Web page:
High-tech mask nixes procedure
02/22/2009 12:38 AM
02/22/2009 9:06 AM
Connor McKemey has endured dozens of surgeries since he was burned in a December accident. But a new technology means he won't have to undergo one procedure normally required to make a mask designed to help his face heal.
The 13-year-old -- who suffered third-degree burns on his face -- will need to wear a clear compression mask for 14 months. The mask is designed to help his face heal and appear close to what it looked like before the burns, said Steve Kidd, president of Algona, Wash.-based CimMed.
Using aerospace technology, Kidd's company developed a portable laser that was used last week to measure Connor's face for the mask.
Connor wore his new mask, made of polycarbonate with a silicone lining, for the first time for an hour Friday, said his mother, Karin McKemey. He will be required to wear the mask 23 hours a day over the next 14 months, she said.
"They will work him up to it," she said of the time he will need to wear the mask.
Connor will only be allowed to take the mask off for bathing and eating, said Dr. Robert Mullins, a surgeon at the Joseph M. Still Burn Center in Augusta, Ga., where Connor remains in serious condition. He was burned before Christmas when an outdoor fireplace erupted at his parents' Tega Cay home.
In the past, the technique used to make a compression mask required patients to be taken to surgery and placed under anesthesia for up to six hours. An occupational therapist would cover the face with a gel used to make a mold.
Now, using a portable hand-held laser, a patient's face can be measured in minutes without putting them to sleep, said Bob Duffett, vice president of sales for CimMed.
Facial measurements obtained by the laser scanner and methods used to manufacture the mask are more precise than traditional manual methods and result in a near perfectly fitting mask, Kidd said. A mask that fits well is crucial to minimize scarring, Kidd said.
The mask is clear, which allows the therapist fitting the patient to see if the mask is applying the correct pressure to the face, he said. The pressure keeps the swelling down, which results in less scarring, Mullins said.
The clear mask also "gives them their personal identity," Duffett said. "It gives them the ability to have confidence again."
McKemey said Connor complained that wearing the mask was uncomfortable, but said he wants to tolerate it because he is anxious to do anything to go home.
Research has found the earlier a patient is treated with a compression mask, the better the results, Kidd said.
"We've seen patients in as little as two months with great recovery," he said.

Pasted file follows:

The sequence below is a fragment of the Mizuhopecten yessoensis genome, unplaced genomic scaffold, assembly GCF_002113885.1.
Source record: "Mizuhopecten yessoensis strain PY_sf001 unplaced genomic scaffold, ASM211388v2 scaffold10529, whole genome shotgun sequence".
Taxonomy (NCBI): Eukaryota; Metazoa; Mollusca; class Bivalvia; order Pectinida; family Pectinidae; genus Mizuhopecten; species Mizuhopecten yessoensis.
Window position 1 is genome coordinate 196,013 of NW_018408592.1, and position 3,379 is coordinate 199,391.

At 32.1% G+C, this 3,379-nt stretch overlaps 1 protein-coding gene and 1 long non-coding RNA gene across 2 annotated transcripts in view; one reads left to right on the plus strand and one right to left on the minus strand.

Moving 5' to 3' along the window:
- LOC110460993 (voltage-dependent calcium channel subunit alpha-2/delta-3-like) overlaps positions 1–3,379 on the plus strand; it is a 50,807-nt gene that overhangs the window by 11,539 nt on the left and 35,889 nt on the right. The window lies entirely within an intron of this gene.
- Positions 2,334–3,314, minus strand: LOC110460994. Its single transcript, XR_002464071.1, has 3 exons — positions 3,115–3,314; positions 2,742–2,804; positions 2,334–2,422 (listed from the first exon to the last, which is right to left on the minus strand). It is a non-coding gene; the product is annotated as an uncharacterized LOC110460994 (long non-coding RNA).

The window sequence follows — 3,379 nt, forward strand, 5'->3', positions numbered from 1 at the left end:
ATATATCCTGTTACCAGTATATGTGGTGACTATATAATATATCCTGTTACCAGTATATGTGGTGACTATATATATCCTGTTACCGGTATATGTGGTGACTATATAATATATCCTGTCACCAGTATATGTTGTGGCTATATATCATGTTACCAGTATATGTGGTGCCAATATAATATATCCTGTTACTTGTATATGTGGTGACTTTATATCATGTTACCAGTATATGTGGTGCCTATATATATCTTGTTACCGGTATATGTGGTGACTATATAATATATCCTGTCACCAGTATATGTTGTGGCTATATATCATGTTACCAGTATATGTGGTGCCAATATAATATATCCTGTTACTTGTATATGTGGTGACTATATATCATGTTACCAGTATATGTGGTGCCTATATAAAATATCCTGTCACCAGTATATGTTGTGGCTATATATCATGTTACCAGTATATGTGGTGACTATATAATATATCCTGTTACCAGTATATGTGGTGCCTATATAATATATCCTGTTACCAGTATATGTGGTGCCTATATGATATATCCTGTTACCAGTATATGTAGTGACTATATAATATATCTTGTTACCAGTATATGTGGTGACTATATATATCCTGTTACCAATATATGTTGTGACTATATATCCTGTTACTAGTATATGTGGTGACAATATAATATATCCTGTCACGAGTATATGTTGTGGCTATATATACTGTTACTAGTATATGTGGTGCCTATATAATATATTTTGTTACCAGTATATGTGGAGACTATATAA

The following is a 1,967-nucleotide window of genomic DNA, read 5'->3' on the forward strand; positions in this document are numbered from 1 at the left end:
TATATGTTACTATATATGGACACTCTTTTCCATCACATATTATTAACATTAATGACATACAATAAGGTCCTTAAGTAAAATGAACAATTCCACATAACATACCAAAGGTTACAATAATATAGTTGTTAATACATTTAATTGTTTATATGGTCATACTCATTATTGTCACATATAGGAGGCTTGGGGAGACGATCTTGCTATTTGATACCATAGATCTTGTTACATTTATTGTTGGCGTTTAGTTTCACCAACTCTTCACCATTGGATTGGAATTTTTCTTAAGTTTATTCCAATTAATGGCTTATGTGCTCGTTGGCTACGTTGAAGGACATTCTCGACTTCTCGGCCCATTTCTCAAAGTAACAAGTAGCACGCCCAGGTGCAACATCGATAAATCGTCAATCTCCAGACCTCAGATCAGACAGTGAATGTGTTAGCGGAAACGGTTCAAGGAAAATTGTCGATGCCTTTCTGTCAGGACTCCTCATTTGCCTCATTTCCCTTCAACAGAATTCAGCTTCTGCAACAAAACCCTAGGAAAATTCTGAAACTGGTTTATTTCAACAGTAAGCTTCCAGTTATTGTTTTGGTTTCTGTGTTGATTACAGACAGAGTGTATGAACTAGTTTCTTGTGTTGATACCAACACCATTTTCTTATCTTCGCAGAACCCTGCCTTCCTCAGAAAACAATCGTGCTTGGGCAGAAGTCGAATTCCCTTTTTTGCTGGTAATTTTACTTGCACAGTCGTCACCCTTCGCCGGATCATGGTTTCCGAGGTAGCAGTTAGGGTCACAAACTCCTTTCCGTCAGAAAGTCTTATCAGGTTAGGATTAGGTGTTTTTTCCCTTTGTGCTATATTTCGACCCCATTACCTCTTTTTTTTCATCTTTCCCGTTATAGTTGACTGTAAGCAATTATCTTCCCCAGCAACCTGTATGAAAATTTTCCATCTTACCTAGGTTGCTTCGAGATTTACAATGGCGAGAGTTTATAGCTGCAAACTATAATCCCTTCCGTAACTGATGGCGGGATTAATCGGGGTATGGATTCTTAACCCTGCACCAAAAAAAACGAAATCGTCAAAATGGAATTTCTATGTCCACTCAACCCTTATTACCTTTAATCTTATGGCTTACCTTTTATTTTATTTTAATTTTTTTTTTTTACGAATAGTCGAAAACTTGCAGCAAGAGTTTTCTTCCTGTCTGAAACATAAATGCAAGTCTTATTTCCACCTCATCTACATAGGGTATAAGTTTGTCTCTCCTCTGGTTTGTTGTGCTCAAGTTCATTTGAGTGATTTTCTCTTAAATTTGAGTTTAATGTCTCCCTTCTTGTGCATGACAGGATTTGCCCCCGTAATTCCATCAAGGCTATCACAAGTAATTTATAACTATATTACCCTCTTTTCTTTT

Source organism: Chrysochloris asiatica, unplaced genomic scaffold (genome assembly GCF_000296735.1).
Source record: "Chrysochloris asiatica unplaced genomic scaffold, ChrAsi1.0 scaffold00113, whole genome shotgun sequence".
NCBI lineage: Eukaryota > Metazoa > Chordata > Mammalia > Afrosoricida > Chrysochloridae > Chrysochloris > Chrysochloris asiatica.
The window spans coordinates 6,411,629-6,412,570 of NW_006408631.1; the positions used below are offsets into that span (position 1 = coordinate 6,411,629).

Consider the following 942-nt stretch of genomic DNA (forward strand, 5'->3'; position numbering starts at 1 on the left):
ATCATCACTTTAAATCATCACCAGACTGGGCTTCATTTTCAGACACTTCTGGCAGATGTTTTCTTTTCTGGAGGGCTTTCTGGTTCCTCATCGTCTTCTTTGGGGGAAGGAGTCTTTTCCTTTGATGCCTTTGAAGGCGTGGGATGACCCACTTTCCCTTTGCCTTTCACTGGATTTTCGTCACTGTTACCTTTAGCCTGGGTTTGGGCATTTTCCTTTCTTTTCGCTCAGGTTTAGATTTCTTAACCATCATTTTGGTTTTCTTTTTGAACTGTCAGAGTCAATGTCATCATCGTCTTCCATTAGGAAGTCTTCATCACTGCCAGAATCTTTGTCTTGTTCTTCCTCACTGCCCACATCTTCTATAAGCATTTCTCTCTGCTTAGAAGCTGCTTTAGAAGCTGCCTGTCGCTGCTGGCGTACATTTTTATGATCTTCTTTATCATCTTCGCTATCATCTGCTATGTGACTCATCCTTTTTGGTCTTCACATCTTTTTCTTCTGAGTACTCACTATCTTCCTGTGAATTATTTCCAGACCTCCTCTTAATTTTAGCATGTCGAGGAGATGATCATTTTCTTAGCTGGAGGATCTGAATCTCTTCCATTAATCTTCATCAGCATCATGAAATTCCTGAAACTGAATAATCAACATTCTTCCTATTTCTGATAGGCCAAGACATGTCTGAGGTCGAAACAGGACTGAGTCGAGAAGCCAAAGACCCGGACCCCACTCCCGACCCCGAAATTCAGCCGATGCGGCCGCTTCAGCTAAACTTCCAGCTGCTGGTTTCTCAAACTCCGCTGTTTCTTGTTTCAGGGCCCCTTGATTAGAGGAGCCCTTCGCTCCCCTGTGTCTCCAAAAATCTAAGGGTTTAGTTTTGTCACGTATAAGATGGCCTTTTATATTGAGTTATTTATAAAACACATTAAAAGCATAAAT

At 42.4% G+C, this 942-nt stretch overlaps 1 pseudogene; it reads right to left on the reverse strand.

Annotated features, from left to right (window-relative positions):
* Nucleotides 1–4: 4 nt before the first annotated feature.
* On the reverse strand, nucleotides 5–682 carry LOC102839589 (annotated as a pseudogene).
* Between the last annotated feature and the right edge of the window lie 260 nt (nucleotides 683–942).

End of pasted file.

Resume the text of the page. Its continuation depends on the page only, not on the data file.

The portable laser used to measure a face emits a red beam. It measures up to 300,000 areas per second. The data is sent to a laptop computer and an image of the face is generated. The data is e-mailed to the company's office in Washington where the mask is made and shipped to the hospital the next day, Duffett said.
The mask is fitted on the patient by an occupational therapist and held in place by straps across the back of the head, Kidd said. As the skin grafts heal and swelling decreases, patients must be re-measured for another mask, usually in about a month to ensure proper fit, Kidd said.
Although laser scanning technology has been used in the aerospace industry for years, CimMed has created a portable scanning device using the laser that can be brought to hospitals to measure a patient for a compression mask. In the past, if a doctor wanted a patient scanned for a mask, the patient would have to be flown to a hospital that had a scanner. Often burn patients were too sick to be transported early in their recovery, which is the optimal time for a mask. Now, the company can scan patients using the hand-held scanner or hospitals can purchase their own, so patients can begin mask therapy as soon as they are ready, Kidd said.
McKemey said she was thankful that the mask Connor is wearing is clear because she said it is more attractive than other masks she had heard about that "look like a ski mask."
As doctors wean Connor from pain medications, she said he is becoming more aware of his surroundings.
"He understands, he's upset, he's wrapping his head around the injuries," she said. "But I'm with him a lot more. I get there earlier and stay later."
On Monday, Connor will face his biggest surgery yet, the grafting of his legs, which were burned the most severely, McKemey said. Last week, he had several surgeries to prepare his legs for grafting, she said.
After Monday's surgery, he must remain still for 72 hours, she said.
"We've been trying to talk to him about that, and he seems to understand," she said. "We just keep praying."
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